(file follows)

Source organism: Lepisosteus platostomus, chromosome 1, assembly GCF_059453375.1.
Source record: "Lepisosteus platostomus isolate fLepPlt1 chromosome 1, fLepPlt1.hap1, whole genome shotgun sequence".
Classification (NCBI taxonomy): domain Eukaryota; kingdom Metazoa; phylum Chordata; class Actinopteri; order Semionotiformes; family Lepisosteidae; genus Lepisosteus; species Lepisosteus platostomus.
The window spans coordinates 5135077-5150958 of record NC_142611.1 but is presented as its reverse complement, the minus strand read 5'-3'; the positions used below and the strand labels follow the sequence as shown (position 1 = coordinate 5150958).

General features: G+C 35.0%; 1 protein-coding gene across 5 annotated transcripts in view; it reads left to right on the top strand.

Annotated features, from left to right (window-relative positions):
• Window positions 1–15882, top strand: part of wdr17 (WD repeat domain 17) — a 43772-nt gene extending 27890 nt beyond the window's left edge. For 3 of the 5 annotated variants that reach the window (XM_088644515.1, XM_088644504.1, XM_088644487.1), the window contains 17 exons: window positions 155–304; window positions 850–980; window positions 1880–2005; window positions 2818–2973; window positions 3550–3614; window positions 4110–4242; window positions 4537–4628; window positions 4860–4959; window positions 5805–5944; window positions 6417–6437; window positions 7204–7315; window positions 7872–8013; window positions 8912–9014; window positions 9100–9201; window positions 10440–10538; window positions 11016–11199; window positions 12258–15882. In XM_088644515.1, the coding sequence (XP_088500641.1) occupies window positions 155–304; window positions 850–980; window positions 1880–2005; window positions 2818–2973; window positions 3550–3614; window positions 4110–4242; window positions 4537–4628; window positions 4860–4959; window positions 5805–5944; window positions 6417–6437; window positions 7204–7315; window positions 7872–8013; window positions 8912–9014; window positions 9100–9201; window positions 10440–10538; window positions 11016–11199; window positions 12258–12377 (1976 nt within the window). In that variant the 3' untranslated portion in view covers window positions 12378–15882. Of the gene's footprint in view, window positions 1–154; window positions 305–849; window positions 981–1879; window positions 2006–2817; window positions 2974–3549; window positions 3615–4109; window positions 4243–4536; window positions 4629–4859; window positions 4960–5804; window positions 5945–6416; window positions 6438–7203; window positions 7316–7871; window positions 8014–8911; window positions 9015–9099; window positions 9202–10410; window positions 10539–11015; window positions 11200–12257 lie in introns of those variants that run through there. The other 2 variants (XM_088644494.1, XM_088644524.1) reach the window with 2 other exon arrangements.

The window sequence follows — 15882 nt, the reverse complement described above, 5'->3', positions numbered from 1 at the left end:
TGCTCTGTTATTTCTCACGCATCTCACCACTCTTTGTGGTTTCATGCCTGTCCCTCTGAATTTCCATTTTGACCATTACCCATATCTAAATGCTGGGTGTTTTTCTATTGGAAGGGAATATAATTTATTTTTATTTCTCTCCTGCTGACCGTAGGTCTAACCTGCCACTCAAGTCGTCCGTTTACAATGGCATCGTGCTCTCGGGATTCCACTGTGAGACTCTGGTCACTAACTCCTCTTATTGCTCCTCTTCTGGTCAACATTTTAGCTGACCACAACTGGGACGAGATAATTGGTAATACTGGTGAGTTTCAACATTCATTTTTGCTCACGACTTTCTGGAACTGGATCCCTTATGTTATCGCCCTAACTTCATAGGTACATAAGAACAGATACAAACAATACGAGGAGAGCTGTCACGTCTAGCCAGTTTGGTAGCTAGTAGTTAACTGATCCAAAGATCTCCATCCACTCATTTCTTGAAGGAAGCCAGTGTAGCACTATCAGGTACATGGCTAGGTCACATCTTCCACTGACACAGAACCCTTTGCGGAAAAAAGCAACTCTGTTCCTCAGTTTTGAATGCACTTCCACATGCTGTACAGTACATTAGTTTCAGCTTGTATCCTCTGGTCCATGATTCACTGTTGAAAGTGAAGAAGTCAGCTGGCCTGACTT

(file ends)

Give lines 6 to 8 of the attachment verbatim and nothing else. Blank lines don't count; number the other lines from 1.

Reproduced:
Annotated features, from left to right (window-relative positions):
• Window positions 1–15882, top strand: part of wdr17 (WD repeat domain 17) — a 43772-nt gene extending 27890 nt beyond the window's left edge. For 3 of the 5 annotated variants that reach the window (XM_088644515.1, XM_088644504.1, XM_088644487.1), the window contains 17 exons: window positions 155–304; window positions 850–980; window positions 1880–2005; window positions 2818–2973; window positions 3550–3614; window positions 4110–4242; window positions 4537–4628; window positions 4860–4959; window positions 5805–5944; window positions 6417–6437; window positions 7204–7315; window positions 7872–8013; window positions 8912–9014; window positions 9100–9201; window positions 10440–10538; window positions 11016–11199; window positions 12258–15882. In XM_088644515.1, the coding sequence (XP_088500641.1) occupies window positions 155–304; window positions 850–980; window positions 1880–2005; window positions 2818–2973; window positions 3550–3614; window positions 4110–4242; window positions 4537–4628; window positions 4860–4959; window positions 5805–5944; window positions 6417–6437; window positions 7204–7315; window positions 7872–8013; window positions 8912–9014; window positions 9100–9201; window positions 10440–10538; window positions 11016–11199; window positions 12258–12377 (1976 nt within the window). In that variant the 3' untranslated portion in view covers window positions 12378–15882. Of the gene's footprint in view, window positions 1–154; window positions 305–849; window positions 981–1879; window positions 2006–2817; window positions 2974–3549; window positions 3615–4109; window positions 4243–4536; window positions 4629–4859; window positions 4960–5804; window positions 5945–6416; window positions 6438–7203; window positions 7316–7871; window positions 8014–8911; window positions 9015–9099; window positions 9202–10410; window positions 10539–11015; window positions 11200–12257 lie in introns of those variants that run through there. The other 2 variants (XM_088644494.1, XM_088644524.1) reach the window with 2 other exon arrangements.

The window sequence follows — 15882 nt, the reverse complement described above, 5'->3', positions numbered from 1 at the left end: